2/8/2018Tennessee Court Strikes Down Paying Lab For DUI Convictions
Appellate court in Tennessee declares unconstitutional a law that pays state lab for each DUI conviction it generates.
Labs testing blood or breath results for motorists cannot be trusted if they have a financial incentive to produce a conviction. That was the finding Tuesday of the Tennessee Court of Criminal Appeals, which overturned Rosemary L. Decosimo's conviction for driving under the influence of alcohol (DUI) because the state lab collects a $250 fee if the report results in a conviction.
The $250 blood alcohol or drug concentration test (BADT) fee that convicted motorists pay to the Tennessee Bureau of Investigation (TBI) generates $3 million in annual revenue. The agency recently cited money problems as the reason it raised the fee for its lab testing. Under state law, any result from the TBI lab is automatically acceptable for use as evidence in court.
A group of twenty accused drivers joined together to challenge as unconstitutional the law creating a financial interest in finding motorists guilty. TBI Special Agent Kyle Bayer was fired in 2013 after he botched lab results, falsely accusing a motorist with a legal .01 blood alcohol level of being three times over the limit.
"Unfortunately, we had one incident in the Chattanooga area where a young forensic scientist made a mistake," TBI Director Mark Gwyn testified in 2014. "He paid for that mistake. He was dismissed. We've outsourced all of the cases that [Kyle Bayer] had worked. We have 2,000 of them back, and there's been no other mistakes."
Prosecutors insisted that the $250 test fee was no different from any other court-imposed fee. They also insisted that the ability to independently test DUI evidence prevents the state lab from cheating. Tuesday's ruling cited the testimony of a DUI attorney who explained that, while it is possible to independently test the state's DUI test results for just $250, the expert witness needed to introduce such findings at trial can cost between $15,000 and $40,000.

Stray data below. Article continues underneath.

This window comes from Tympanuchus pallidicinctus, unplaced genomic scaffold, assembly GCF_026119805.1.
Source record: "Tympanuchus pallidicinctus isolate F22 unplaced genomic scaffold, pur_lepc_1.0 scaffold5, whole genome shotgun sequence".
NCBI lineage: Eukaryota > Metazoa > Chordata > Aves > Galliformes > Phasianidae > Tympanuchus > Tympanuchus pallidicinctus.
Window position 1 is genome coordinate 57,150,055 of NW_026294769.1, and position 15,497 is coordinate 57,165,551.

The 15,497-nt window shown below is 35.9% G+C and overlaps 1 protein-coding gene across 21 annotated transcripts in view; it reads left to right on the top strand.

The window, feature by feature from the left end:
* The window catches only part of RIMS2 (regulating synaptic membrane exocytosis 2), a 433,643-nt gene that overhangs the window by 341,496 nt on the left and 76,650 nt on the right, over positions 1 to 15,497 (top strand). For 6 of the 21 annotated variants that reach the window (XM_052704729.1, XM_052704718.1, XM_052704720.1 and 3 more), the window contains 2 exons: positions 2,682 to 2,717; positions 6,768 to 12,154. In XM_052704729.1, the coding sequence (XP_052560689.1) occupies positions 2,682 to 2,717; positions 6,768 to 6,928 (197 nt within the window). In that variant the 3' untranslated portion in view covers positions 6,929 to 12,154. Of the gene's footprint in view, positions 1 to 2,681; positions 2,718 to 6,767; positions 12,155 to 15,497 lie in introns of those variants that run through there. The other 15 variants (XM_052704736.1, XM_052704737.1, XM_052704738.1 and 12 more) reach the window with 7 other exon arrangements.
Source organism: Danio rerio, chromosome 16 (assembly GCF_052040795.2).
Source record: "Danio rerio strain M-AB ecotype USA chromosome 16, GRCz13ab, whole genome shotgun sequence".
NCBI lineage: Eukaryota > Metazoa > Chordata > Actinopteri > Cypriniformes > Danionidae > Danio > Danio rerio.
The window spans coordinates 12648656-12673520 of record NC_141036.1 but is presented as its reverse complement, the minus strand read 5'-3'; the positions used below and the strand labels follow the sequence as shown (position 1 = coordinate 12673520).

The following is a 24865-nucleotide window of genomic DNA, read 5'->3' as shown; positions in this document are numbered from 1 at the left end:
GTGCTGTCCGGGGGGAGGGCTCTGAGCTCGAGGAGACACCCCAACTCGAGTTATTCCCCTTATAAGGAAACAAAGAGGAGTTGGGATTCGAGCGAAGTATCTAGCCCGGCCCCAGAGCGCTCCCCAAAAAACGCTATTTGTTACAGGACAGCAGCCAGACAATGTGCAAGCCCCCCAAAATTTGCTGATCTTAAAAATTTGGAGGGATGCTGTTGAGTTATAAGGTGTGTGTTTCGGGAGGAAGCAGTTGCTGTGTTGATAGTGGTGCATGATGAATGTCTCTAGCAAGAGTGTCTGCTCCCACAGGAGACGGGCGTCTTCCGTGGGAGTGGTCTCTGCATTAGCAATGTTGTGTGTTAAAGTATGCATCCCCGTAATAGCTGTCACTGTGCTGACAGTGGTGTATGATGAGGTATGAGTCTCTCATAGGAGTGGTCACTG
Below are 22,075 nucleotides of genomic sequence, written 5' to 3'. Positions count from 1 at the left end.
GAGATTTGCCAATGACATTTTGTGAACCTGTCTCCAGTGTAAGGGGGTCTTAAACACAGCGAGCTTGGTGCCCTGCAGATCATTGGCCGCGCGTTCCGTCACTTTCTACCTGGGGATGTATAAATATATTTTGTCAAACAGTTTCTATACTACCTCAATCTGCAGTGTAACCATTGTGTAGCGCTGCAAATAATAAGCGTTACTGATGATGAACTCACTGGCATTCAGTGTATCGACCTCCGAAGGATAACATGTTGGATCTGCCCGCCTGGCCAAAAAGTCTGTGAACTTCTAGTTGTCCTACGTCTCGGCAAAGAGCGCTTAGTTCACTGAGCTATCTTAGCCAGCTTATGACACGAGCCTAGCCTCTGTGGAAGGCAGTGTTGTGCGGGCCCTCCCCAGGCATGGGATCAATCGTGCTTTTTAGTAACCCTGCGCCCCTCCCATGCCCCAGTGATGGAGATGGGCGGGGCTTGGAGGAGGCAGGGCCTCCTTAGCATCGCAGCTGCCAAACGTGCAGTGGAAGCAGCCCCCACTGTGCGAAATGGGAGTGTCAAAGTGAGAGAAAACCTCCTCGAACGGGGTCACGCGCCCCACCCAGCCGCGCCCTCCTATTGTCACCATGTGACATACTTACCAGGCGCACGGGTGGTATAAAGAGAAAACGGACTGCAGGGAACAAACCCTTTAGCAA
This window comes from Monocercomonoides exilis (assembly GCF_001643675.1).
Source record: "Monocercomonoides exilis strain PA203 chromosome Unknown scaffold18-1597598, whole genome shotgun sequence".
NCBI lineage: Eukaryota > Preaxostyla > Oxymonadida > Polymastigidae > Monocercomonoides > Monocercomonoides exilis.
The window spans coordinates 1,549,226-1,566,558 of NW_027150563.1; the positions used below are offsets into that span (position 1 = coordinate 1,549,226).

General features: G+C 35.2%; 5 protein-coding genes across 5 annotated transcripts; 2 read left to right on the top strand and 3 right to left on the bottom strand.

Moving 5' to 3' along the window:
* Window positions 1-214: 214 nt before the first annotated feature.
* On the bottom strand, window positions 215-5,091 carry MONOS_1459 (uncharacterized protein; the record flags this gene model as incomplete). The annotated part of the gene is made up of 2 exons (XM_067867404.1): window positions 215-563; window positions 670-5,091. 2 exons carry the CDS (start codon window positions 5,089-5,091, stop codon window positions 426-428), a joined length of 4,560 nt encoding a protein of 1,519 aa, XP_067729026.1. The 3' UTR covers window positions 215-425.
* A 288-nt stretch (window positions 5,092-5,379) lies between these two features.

"Indigent defendants charged with DUI are particularly affected by this reality because they cannot afford to independently test their blood or breath sample, much less hire an expensive expert to challenge the BAC result at trial, and are unlikely to be given state funds to cover these expenses in a misdemeanor prosecution," Judge Camille R. McMullen wrote.
The three-judge appellate panel held that the fees violated the due process rights of the accused because they created an incentive for bias in the lab technicians who would lose their jobs if they exonerated too many motorists.
"There is no question that the TBI, an agency of the state, has a direct pecuniary interest in securing convictions," Judge McMullen wrote. "The TBI forensic scientists also have a financial interest in securing convictions because the collection of the BADT fees affects their continued employment and salary, which gives them an incentive to find that defendants' blood alcohol content is 0.08 percent or higher."
A copy of the ruling is available in a 250k PDF file at the source link below.